We make change happen
We don’t just talk about making change, we make it happen. We bring multidisciplinary teams to the table and build strategies to tackle children’s health issues in a whole new way.
Our promise for catalyzing change
Innovation happens when smart, passionate people approach difficult problems with fresh ideas, leading technology and a nimble but proven process to catalyze change. This is NICHQ. We pour our energy and expertise into delivering faster, better solutions to help children and families live healthier lives. We promise our partners that we will always push the boundaries on what can be done, get buy-in from participants all along the way, and have the data to prove real change is happening.
We Did it for the Babies: A Story of Collective Impact
Inspire better infant feeding habits by sparking a social movement in your state. This is what we saw in New York State during an initiative that brought improved breastfeeding care to approximately 25 percent of New York mothers so that they could give their babies the best start possible. Discover their story here.
Social-Emotional Health is Often Invisible, But Needs Support Too
Here, NICHQ Project Director Colleen Murphy, MSMOB, shares how a classroom shooting changed her daughter's life and inspired Murphy to improve children's health systems.
Getting My Son the Support He Needed Shouldn’t Have Been this Hard
When NICHQ's Senior Director of Programs thought her son might have a disability, she realized that health systems can leave mothers feeling powerless to help their children. It's one of the reasons she's so committed to their improvement.
Helping Health Plans Improve Asthma Outcomes
Asthma currently affects over six million children across the U.S., making it one of the most widespread chronic childhood diseases. And while successful treatments exist, too many children still end up in the emergency room fighting to breathe. Working with health plans can change those numbers by ensuring that preventative treatments and services help more children. Here's how one state is engaging health plans to improve asthma outcomes.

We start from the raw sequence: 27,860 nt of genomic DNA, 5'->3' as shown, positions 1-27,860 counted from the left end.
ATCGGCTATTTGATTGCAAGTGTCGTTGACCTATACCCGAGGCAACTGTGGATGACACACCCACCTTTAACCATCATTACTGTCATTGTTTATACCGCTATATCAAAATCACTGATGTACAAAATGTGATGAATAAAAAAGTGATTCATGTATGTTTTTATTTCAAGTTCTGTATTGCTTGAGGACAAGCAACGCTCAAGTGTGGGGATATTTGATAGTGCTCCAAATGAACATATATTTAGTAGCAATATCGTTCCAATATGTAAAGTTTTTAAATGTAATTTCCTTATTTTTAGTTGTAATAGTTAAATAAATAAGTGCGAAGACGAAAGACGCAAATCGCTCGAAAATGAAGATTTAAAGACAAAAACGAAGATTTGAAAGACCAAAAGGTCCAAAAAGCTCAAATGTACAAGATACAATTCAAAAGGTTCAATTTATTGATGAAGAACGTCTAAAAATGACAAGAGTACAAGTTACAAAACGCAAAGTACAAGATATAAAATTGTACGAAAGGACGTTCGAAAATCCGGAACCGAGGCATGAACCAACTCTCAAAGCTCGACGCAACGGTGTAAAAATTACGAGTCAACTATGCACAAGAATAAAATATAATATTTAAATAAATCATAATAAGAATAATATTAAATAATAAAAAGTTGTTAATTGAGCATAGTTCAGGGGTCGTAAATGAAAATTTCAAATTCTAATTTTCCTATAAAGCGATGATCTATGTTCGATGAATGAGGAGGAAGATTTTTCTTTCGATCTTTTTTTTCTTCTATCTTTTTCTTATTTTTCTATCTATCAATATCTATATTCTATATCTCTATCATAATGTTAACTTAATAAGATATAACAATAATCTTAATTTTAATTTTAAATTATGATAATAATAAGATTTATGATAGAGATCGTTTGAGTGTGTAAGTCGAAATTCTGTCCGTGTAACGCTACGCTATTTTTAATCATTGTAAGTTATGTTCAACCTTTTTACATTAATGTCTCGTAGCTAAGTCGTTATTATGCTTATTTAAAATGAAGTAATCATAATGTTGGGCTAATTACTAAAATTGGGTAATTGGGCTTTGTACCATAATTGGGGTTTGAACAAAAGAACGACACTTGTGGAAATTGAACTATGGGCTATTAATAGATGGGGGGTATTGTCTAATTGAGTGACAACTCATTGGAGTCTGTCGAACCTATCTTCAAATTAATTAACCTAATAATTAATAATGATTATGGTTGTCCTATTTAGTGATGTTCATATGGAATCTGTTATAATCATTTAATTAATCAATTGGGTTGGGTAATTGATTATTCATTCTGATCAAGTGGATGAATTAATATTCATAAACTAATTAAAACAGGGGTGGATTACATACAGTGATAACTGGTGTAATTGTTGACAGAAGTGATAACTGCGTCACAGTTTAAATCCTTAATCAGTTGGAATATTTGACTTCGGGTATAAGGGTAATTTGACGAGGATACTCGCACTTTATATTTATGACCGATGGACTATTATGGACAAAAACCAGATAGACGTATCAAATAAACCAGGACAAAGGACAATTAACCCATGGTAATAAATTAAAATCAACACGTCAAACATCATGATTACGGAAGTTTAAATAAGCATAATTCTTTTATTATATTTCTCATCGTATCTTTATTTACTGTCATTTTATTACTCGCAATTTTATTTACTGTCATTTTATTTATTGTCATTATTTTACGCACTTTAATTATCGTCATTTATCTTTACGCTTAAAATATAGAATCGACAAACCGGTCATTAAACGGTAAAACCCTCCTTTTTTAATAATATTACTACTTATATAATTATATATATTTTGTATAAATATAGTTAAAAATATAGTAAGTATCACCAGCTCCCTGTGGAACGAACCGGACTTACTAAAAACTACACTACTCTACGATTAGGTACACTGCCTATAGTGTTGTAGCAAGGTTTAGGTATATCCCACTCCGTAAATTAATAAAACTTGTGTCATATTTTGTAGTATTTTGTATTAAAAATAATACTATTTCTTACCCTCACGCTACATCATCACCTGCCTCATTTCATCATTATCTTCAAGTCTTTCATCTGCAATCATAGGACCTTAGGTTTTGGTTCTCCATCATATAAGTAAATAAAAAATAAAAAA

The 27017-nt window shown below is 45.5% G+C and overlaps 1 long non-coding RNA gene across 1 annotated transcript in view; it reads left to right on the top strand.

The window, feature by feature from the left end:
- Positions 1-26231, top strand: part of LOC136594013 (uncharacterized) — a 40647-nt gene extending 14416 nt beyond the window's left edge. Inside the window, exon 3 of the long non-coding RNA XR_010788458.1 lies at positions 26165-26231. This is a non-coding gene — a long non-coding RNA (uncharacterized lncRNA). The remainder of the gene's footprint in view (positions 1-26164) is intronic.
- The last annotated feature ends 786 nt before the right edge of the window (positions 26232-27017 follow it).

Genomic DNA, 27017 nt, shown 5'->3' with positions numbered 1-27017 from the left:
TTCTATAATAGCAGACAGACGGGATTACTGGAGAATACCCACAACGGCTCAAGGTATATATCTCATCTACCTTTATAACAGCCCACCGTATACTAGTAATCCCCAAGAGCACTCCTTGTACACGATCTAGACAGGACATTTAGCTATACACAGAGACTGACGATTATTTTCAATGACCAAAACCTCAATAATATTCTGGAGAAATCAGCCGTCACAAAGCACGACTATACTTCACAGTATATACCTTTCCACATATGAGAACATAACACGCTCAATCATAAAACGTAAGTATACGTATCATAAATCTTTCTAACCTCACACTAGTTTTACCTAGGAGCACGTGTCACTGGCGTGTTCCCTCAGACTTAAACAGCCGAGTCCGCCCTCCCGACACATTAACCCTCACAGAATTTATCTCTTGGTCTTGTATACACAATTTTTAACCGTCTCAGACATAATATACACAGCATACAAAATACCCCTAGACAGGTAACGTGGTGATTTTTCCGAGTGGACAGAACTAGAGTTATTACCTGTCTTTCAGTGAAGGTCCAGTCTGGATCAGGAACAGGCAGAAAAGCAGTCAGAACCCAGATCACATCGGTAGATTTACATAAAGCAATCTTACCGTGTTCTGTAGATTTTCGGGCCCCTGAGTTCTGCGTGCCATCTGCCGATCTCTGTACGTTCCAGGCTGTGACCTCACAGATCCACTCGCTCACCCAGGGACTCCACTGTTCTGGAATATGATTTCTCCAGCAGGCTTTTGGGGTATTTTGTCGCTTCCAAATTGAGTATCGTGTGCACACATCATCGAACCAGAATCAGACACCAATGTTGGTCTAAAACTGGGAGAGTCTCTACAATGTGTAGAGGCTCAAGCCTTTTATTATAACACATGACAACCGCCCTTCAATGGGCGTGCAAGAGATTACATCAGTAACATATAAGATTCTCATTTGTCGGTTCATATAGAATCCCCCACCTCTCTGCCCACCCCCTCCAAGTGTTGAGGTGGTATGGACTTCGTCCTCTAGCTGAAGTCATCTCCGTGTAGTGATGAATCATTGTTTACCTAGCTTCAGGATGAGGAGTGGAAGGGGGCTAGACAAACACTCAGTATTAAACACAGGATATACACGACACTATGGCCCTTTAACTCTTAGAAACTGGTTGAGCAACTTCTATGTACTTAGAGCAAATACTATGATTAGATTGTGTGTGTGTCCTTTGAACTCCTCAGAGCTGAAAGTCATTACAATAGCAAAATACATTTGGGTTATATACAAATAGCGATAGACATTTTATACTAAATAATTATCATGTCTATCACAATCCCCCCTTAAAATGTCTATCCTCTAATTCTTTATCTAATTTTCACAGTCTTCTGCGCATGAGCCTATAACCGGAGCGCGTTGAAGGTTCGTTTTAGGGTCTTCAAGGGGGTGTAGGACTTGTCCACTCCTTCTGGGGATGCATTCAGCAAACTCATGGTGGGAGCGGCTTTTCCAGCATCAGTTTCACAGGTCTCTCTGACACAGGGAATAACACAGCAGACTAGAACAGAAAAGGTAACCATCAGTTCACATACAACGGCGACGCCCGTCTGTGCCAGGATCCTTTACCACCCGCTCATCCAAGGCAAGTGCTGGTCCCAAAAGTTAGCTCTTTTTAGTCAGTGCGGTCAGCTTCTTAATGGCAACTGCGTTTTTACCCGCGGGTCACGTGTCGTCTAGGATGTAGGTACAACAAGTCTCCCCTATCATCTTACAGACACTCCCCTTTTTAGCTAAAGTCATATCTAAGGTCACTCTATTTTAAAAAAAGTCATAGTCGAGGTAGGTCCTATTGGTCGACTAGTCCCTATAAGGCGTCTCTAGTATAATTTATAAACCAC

Starting School Prepared Should Be a Right, Not a Privilege
In theory, everyone should start school on equal footing. But the reality is very different for many children across the country. Even before birth, social determinants of health such as parental income and maternal education affect a child's developmental health. Changing this means building stronger systems that support and empower families so all children can achieve kindergarten readiness.
Our Systems Meant to Help Are Hurting Black Families
When does mandated reporting hurt rather than improve health outcomes? Erin Cloud, who’s spent the past seven years advocating for parents in the child welfare system, shares a thought provoking story about what happens when biased reporting causes unintentional harm. Here, we shine a spotlight on this troubling example of when systems meant to support children’s health end up failing black mothers and children.